While not all trails in the Indian Lake area are great for trail running, many you will find do fit the bill. Trail conditions and terrain play a huge roll in what's good and not-so-good. Trail running is a sport that is starting to hit the scene in a big way and what better place than here to start out trying something new. Are you a road runner? Maybe consider starting to venture off to the woods and hit the trails in search of a new endurance workout. The varied terrain is unlike what can be found when pounding pavement and with that, it works all different muscle groups -including those stubborn stabilizer muscles that you didn't even think you had.
As for the select Indian Lake destinations outlined below I hope you will find these as adequate points of interest. If you have never tried trail running before, maybe start off with an easier trail and work your way up to a more difficult one. The selected trails below all fall into a moderate category, mainly due to distance; the terrain is considered easy/moderate, just shorten the distance if it is too much.
Remember while trail running you have a good chance of getting dirty and wet, you may trip, you may fall, get bruised up, scratched up and damaged – but that is all part of the sport and a certain part that makes the sport that much more interesting and demanding. You will need to make split second decisions based on terrain, rocks, roots, mud, bridges, blow-down, stream crossings, and other people on the trail. So my recommendation to you is, try it and see if you like it. Don't buy special gear and clothing until you are sure the sport is for you. Consider food that you can take in small bites; energy bars, gels, chews, and chocolates. These will make it easier to get quick energy when you need it without having to take the time to stop. Carry plenty of water; handheld bottles work great but a bladder in a small pack seems to work the best. If you end up really liking the sport then consider going to a reputable gear/footwear shop and get fitted for a good pair of trail running shoes and maybe a small pack designed for running. Other gear such as compression socks and clothing can come later as you advance into the sport.
- 3.5 miles, Round Trip
From the road you will start your run along an old woods road with some areas of washed out conditions. As the road passes through a very green hardwood forest the terrain will steepen a bit as it climbs the shoulder of Cellar Mountain on your left. As you pass over the shoulder the trail becomes much narrower and turns into more of a foot trail than an old road. You will descend moderately to the shore of Cellar Pond.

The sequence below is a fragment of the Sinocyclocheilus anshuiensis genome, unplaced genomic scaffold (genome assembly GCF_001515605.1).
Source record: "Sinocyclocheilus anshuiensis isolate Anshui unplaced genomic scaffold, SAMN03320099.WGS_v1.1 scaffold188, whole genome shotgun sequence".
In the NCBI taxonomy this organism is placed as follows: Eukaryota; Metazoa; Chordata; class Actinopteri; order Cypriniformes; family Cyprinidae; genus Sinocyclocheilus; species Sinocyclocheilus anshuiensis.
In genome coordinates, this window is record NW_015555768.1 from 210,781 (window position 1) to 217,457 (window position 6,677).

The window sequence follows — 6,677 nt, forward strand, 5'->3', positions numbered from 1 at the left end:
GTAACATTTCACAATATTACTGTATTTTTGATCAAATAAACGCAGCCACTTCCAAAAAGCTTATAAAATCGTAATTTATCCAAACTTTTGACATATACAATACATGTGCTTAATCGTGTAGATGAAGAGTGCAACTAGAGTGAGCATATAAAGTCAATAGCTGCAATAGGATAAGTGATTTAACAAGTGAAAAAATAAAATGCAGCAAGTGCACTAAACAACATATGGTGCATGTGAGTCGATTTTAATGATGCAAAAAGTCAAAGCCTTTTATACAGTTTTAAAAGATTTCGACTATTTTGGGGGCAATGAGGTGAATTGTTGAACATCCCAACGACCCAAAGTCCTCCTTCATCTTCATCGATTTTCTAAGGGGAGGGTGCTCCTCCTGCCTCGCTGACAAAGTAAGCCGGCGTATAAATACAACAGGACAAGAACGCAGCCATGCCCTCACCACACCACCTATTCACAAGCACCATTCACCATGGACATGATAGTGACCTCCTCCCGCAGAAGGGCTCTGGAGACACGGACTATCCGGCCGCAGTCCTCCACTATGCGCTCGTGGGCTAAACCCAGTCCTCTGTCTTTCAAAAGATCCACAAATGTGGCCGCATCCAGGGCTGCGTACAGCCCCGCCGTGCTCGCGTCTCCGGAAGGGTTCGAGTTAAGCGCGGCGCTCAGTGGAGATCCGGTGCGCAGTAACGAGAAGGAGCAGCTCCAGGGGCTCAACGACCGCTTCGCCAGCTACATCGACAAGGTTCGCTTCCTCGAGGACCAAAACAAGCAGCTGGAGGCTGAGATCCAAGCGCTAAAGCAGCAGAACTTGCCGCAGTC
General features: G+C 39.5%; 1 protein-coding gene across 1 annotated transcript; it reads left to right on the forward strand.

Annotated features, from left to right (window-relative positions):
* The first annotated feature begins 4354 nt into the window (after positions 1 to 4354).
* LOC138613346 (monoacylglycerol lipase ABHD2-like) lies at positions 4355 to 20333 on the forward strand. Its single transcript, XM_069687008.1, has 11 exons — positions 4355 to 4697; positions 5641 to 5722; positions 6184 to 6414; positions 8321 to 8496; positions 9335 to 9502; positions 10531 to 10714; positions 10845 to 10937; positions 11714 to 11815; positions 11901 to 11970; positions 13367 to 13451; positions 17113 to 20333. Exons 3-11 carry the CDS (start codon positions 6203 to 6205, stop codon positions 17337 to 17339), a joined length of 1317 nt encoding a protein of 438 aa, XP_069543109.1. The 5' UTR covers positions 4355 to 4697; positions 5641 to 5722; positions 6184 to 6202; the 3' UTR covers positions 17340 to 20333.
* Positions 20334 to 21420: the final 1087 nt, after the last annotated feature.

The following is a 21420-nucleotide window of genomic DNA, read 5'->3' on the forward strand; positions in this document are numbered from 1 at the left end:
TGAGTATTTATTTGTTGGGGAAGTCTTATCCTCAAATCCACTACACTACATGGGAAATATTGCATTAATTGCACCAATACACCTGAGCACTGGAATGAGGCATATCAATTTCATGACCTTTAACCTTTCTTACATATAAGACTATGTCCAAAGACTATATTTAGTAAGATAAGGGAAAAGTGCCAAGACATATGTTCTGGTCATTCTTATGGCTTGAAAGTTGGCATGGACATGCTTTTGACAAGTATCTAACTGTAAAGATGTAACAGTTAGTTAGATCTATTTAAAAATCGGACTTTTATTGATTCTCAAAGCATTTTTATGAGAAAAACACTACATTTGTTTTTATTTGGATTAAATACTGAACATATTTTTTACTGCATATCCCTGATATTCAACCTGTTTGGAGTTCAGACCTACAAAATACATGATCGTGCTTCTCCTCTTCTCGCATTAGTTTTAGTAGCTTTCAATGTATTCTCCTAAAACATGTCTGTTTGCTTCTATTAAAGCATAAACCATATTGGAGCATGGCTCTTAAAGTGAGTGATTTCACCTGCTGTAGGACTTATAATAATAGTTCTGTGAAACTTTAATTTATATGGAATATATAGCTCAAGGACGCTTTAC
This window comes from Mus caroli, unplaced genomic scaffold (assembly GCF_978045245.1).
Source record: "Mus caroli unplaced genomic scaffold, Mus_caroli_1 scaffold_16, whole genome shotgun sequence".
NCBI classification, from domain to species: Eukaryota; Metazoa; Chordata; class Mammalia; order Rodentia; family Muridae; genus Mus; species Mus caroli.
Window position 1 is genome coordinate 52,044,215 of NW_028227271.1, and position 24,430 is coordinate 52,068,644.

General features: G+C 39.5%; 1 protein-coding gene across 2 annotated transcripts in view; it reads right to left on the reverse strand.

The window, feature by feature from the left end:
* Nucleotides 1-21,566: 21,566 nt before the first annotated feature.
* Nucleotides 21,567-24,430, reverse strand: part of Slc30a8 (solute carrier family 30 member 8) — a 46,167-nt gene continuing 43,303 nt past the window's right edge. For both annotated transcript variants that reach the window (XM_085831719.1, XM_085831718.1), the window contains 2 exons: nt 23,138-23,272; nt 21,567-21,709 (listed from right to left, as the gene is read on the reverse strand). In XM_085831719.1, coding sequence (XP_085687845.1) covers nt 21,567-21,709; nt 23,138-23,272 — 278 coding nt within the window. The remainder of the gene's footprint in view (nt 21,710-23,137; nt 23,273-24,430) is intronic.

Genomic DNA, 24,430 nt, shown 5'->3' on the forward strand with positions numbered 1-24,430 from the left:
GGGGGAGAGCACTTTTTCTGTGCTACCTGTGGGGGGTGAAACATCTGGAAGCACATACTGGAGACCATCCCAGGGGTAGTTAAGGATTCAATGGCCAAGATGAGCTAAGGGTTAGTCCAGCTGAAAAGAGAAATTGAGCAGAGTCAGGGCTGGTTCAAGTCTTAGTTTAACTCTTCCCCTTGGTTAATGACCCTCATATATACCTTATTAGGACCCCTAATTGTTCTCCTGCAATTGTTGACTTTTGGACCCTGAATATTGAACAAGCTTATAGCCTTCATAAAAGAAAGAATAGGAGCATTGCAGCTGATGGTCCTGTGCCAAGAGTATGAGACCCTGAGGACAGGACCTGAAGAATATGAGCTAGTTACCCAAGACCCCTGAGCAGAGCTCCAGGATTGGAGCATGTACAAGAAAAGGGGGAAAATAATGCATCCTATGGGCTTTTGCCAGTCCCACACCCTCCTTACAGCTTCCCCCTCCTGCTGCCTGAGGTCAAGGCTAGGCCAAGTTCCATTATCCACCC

Directions to The Cellar Pond Trailhead:
From the intersection of Routes 30 and 28 in Indian Lake, head west toward Blue Mountain Lake. Go a little over 2.0 miles to Cedar River Road, which will be on the left, just past the golf course and cemetery. Follow Cedar River Road to its end at the campsite and ranger cabin (approximately 12 miles). This is where the Moose River Plains Road starts (beyond the gate). Follow here for around 3.5 miles to a small Jeep trail, slightly grown up. The Jeep trail is not marked or signed; park someplace off the road.
Puffer Pond Loop
- 5.3 mile loop
From the trailhead you will start a very exciting run through an attractive forest. The terrain starts out flat, crosses a sizable brook, and follows along the shore of a wetland area. Not long after the wetland the trail begins to climb moderately to an intersection with the John Pond Trail. Continue straight and climb to a high saddle. Past the saddle the trail will descend to the Shore of Puffer Pond. Once at the pond take a right and follow the pond and then Puffer Pond Brook on an old carriage road. The trail stays fairly level as it sweeps hard north and comes out to where Kings Flow is within view on your left. The remainder of this is relatively flat and quite scenic. You will exit the trail out onto a grassy field at the trailhead parking.
Directions to The Puffer Pond Trailhead:
From the intersection of Routes 28 and 30 in Indian Lake follow Route 30 toward Lake Pleasant. Continue for just under 0.5 miles to Big Brook Road. Follow here for 7.8 miles to Kings Flow Parking Area. This is the trailhead for Chimney Mountain, Johns Pond and Puffer Pond. This is pay-to-use parking, very informal; pay the small fee at the little kiosk.
Rock River Trail
- 6.0 miles, Round Trip
The trail for Rock River is quite long and is simply an out-and-back – it could be shortened as you see fit. From the trailhead you will be on a lightly used trail that works its way up and over small hogbacks and rolling hills. Rock Pond will be to your left, but no trail leads to its shore. The trail stays higher to keep out of wetter conditions and sweeps through a hardwood forest. After 3-miles you will be at an attractive scenic destination on Rock River.
Directions to The Rock River Trailhead:
From the intersection of Routes 28 and 30 in Indian Lake follow Route 28/30 toward Blue Mountain Lake. Continue for 4.6 miles to the trailhead on the right.